Sudden spikes in global food prices to 'become the norm'

 

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Food price spikes caused by extreme weather events like the
US drought will become the norm over the next twenty years, leading to millions
of deaths from malnutrition among the world’s poorest if Governments do not act
on climate change, Oxfam has warned.

While the average price of staple foods is already expected to double in the next twenty years, the UK’s leading poverty charity predicts that separate catastrophes such as droughts, floods and bad harvests will also become more common as a result of climate change, leading to regular and dramatic jumps in prices.

The effect may have already been seen this year, the charity says. A 10 per cent rise in world food prices in July has been blamed on the severest drought in the USA in fifty years, along with dry weather in Eastern Europe and Kenya. Oxfam warned that policymakers have “underestimated” the full impact of climate change on future food prices.

“The huge potential impact of extreme weather events of future food prices is missing from today’s climate change debate,” said the charity’s climate change policy advisor Tim Gore. “Rising temperatures and changing rainfall patterns hold back crop production and cause steady prices rises. But extreme weather events – like the current US drought – can wipe out entire harvests and trigger dramatic food price spikes.”

July was the USA’s hottest month on record, contributing to the warmest 12 month period for the country since records began. Widespread drought has destroyed one sixth of the country’s corn crop and driven up staple food prices worldwide.

Oxfam predicted that future weather events on a similar scale, such as a flood in southern Africa or another drought in North America, could have a catastrophic impact on food prices within the next twenty years. Financial modelling suggested that one or more extreme events in a single year could cause two decades worth of price inflation to occur in a matter of months.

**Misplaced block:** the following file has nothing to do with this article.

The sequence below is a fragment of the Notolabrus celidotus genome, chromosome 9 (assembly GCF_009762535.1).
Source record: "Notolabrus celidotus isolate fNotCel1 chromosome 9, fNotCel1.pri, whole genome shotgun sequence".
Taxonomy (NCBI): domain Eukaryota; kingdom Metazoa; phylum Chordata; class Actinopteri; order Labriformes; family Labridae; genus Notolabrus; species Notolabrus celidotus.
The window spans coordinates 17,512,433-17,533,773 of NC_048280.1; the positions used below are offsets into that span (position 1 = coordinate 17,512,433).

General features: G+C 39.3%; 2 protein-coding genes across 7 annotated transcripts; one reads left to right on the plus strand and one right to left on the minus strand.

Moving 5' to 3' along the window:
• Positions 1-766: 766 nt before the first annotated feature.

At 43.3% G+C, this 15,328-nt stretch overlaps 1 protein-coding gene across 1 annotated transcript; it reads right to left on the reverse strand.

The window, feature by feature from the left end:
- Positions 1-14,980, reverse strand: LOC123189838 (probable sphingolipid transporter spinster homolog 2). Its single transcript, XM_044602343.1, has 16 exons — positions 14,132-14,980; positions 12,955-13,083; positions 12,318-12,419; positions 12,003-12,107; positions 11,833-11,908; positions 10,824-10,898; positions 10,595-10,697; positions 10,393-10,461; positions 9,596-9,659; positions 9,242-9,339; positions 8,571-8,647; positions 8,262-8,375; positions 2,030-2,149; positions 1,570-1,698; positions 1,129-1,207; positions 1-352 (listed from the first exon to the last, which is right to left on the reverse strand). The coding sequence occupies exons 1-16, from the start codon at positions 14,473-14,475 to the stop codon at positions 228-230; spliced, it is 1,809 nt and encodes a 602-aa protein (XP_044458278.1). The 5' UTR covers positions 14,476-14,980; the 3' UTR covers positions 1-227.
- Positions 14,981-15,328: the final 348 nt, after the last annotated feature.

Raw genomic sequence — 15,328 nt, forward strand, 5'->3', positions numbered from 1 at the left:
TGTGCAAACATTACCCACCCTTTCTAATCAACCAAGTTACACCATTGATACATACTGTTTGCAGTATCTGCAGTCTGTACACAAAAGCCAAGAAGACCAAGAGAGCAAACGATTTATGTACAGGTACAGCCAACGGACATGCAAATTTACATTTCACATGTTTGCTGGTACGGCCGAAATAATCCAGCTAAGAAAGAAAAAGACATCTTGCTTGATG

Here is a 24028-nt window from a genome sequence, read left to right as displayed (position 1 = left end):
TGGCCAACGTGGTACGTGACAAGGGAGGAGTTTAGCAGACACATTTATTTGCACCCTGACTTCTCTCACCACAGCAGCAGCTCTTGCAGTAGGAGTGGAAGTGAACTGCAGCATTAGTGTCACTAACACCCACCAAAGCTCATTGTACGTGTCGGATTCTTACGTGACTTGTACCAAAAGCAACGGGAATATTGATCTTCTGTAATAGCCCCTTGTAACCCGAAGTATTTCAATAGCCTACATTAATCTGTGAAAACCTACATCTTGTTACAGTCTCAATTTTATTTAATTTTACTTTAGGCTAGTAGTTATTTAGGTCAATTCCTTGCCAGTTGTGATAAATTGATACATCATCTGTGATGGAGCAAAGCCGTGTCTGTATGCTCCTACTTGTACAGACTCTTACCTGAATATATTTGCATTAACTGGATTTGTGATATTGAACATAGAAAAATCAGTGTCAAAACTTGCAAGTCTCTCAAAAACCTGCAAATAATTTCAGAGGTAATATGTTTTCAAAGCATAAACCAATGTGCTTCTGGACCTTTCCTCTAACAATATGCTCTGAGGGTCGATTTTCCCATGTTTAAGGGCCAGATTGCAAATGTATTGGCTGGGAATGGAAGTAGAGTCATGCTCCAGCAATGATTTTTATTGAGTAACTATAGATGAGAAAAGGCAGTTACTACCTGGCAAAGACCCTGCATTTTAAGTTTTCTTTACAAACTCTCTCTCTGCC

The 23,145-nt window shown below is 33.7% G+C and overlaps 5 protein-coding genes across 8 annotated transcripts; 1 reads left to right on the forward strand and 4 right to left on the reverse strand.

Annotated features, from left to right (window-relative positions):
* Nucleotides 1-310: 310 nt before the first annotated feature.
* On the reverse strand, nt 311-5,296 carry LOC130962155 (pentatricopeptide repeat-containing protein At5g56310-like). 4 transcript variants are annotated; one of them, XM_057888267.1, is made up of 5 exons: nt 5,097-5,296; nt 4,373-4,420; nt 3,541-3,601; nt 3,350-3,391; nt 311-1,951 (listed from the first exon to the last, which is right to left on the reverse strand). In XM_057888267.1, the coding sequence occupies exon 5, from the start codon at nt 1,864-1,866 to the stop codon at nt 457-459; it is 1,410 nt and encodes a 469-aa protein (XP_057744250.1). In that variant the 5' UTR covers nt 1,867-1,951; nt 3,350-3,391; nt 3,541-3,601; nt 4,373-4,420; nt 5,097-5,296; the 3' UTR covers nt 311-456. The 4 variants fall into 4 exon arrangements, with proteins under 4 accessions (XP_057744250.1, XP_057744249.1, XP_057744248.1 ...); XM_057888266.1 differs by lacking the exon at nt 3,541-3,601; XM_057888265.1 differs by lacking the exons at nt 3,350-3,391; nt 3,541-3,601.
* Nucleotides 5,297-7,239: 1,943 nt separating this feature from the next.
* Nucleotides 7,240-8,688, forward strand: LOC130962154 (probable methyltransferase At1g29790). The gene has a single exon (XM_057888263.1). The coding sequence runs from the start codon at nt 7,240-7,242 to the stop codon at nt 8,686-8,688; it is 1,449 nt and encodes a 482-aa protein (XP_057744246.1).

Yesterday the United Nations urged “swift, co-ordinated international action” to combat the current price spike, which has seen corn and wheat prices soar by 25 per cent, warning that “even in a good year, global grain production is barely sufficient to meet growing demands for food, feed and fuel.”

Policymakers will wish to avoid a repeat of the food crisis of 2008, in which the rising cost of grain, maize, rice and soya led to social unrest and riots in many parts of Africa, South America and Asia. New UN task forces were set up in the wake of the 2008 crisis to co-ordinate the trade, production and aid policies of the world’s governments in the event of another price spike.

In a joint statement, three UN food agencies called on governments to take long term steps such as investing in agriculture in food importing countries, to safeguard them against future price shocks.

The statement from the Rome-based Food and Agriculture Organisation (FAO), the International Fund for Agricultural Development (IFAD) and the World Food Programme (WFP) said that weather had been the driver of each three international food spikes in the past five years.

“Until we find the way to shock-proof and climate-proof our food system, the danger will remain,” the statement said.

The UN statement stopped short of calling an emergency meeting of the Rapid Response Forum, set up in the wake of 2008 crisis. Oxfam said that world leaders were “dragging their feet” and that failure to cut back on greenhouse gas emissions “made a future crisis more likely.”

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